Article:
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A Veteran Tour Guide

Capitol Tour Expert Bert Caswell Shows Soldiers Their Heritage

“This is the greatest building in America,” the Capitol tour guide told his audience. “It’s even better to see it at night. When the lights go down, the history comes up.”

Bert Caswell, a Baltimore native and one-time teacher, is a wonky history buff and well-suited for the job of taking visitors through the Capitol and its hallowed halls. In tours that can last

for hours, Caswell expounds on his affection for the building and its architecture, mixing in details about late-night legislating and VIP visits.

And when Congressional business is complete for the day and staffers and visitors have headed home, Caswell shares his love of the Capitol with a group that makes up one of his other great passions: veterans. Given special permission for after-hours tours by the House Sergeant-at-Arms, Caswell escorts groups of patients from Walter Reed Army Medical Center and their families.

“This is the city that reminds us why we’re free, and they are the ones who have fought for our freedom,” Caswell said. “To wear that uniform is the most honorable thing.”

On a recent tour with an Army couple from Texas, Daniel and Danielle Saucedo, Caswell went through his spiel with verbosity that colleagues say is characteristic of the man who cannot spew Capitol tidbits fast enough. He talked fast and moved quickly, but he also stopped in his tracks at several spots to share some of his favorite stories.

Daniel Saucedo, a 33-year-old Army staff sergeant, was shot in the leg last summer during a raid in Iraq. He severed an artery and shattered his pelvis, and he has undergone several surgeries since arriving at Walter Reed Aug. 1.

On the night Caswell took the Saucedos through the Capitol, Daniel sat quietly in a wheelchair, taking in the scene with bright eyes while his wife, Danielle, 28, took pictures of every entryway, staircase and statue. Though the tour lasted more than three hours, the couple seemed to savor it all.

“It was so much to take in, I couldn’t believe it,” Daniel said. “I had no idea there was so much.”

Caswell made sure they got a full dose of both historical facts and fun trivia.

“I had lunch one day in this room with Goldie Hawn and her daughter Kate Hudson. Nicest people,” Caswell told the visitors as they passed the House dining room.

He barely paused as he walked through the Capitol’s decorative halls. “These paintings were done by [Constantino] Brumidi, an Italian genius who immigrated here and offered his wonderful skills to our Capitol. Beautiful, aren’t they?” The Saucedos nodded quietly, pointing and taking pictures.

Although Caswell was never in the military, he views his off-duty tours as a way of giving back to the veterans he greatly admires. He wears his Congressional identification badge on an Army lanyard, and on his evening tours with Walter Reed veterans, he reminds his guests of what they mean to the Hill community.

When he escorted the Saucedos around the Capitol, Caswell introduced his guests to the lingering staffers in the hallways with a hearty “Hey there! This is one of our soldiers, just got back. Isn’t that great?”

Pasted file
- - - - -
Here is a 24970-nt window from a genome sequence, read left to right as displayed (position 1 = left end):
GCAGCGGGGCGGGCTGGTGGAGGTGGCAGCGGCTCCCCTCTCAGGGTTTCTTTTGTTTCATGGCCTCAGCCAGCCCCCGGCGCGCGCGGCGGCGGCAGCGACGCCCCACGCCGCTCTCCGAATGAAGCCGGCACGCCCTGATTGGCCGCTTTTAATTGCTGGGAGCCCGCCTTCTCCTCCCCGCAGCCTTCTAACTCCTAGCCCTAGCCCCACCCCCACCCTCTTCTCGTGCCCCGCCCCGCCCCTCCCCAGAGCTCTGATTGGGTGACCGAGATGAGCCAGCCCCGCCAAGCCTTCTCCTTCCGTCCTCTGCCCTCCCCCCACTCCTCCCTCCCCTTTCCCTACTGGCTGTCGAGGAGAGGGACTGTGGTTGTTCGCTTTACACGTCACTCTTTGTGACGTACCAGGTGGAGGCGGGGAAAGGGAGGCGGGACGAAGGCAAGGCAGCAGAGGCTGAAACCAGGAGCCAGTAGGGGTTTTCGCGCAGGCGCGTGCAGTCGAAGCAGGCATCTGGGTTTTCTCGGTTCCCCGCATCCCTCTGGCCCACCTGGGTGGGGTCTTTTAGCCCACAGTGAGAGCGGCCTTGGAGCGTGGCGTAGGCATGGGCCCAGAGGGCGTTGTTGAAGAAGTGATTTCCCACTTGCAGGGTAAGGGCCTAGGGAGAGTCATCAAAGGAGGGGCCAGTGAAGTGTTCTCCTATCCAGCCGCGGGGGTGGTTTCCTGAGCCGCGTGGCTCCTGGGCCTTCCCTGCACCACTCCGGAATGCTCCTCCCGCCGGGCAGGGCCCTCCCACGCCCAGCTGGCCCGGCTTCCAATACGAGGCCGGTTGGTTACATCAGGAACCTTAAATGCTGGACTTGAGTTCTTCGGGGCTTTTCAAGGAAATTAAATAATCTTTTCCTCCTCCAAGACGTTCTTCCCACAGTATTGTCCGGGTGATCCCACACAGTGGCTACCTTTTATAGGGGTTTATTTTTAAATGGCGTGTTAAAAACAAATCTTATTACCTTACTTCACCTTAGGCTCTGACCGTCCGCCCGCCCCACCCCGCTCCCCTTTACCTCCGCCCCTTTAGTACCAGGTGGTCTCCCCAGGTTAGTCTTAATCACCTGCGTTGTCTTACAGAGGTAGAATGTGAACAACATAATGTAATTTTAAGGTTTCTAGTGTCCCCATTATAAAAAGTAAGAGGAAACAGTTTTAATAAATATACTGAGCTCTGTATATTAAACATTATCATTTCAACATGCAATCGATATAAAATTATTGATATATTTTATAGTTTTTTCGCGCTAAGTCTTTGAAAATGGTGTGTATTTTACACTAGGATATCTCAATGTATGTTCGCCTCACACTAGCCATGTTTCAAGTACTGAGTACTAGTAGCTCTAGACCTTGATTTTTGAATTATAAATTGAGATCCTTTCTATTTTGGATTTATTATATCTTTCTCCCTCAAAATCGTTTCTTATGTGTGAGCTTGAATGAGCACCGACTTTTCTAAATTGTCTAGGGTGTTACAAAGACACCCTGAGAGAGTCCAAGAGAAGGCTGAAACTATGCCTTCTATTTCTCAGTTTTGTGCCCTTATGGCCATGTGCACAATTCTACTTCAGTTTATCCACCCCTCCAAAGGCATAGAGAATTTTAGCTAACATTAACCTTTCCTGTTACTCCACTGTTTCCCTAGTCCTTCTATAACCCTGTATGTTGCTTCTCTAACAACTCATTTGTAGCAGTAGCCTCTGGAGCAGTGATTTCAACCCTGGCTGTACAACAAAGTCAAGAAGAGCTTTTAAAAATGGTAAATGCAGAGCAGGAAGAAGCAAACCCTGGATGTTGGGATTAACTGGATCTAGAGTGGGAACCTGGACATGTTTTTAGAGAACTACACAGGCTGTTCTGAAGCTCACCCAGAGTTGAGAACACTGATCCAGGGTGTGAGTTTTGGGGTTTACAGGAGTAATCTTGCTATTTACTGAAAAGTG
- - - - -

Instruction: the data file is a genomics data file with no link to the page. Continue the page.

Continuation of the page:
“The Members love it when I bring soldiers around. It’s like a bright light in their day,” Caswell went on. “You just really remind all of us of what it means to sacrifice for what you believe in.”

Caswell’s guests get VIP tours that include peeks into leadership offices and unknown rooms. On this tour, Caswell showed the couple Minority Whip Roy Blunt’s (R-Mo.) dark-wood office overlooking the Library of Congress and the Supreme Court. It seemed to be a refreshing break for the late-working Blunt staffers, who welcomed the guests and pointed out details.

“Veterans all have different stories, and everyone can relate to them somehow,” said Blunt’s scheduler, Michelle Hawks. “We have so much to learn from them. They’ve seen it all.”

For many veterans, Walter Reed hospital is the Washington they visit. Popular spots such as the Capitol and Smithsonian museums are lesser priorities during rounds of surgeries and treatments.

Soldiers returning from Iraq and Afghanistan suffering from brain injuries or post-traumatic stress disorder receive inpatient treatment for weeks or months, barely leaving their hospital rooms.

The 700 or so receiving outpatient treatment have much more flexibility, and the hospital organizes tours and dinners through its events office, under Sandy Halmon’s enthusiastic leadership. Halmon said Washington Redskins games and Pentagon tours are popular, as are comedy shows and dinners at local restaurants.

“Our food here is fine, [but] someone always wants to get off-site for a meal,” she said. “We really stress our patients to not just sit in their rooms.”

So does Caswell, who encourages the veterans to soak up the history and symbolism of Washington during their stay at Walter Reed.

“This is the city that reminds us why we’re free. What a great honor to experience the history here and have [people] come up to you and thank you.”

And on the night of the Saucedos’ tour, some did. “Thank you so much for all you do. We really appreciate it,” a Capitol Police officer said.

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